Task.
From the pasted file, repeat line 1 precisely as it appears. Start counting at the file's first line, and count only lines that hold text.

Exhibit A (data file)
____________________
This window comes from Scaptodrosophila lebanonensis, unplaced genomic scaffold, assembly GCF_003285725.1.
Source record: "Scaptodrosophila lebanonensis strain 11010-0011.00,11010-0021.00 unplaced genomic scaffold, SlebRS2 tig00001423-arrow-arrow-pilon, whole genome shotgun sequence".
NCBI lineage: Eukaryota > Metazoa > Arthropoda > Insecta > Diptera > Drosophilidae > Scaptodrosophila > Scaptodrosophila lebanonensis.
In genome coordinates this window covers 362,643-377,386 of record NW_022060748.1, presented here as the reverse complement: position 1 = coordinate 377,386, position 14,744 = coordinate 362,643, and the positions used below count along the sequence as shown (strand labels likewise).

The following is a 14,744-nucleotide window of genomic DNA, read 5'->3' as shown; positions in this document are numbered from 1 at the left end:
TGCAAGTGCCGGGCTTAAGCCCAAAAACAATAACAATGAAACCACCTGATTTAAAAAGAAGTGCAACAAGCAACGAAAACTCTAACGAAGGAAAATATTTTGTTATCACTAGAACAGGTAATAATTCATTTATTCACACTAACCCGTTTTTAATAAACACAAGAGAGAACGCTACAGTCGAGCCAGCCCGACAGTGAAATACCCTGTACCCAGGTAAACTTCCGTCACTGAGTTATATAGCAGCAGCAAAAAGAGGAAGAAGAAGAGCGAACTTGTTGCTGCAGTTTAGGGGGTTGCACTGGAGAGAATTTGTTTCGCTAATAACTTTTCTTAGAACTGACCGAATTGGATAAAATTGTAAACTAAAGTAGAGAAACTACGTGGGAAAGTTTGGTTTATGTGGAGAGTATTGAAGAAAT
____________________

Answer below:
This window comes from Scaptodrosophila lebanonensis, unplaced genomic scaffold, assembly GCF_003285725.1.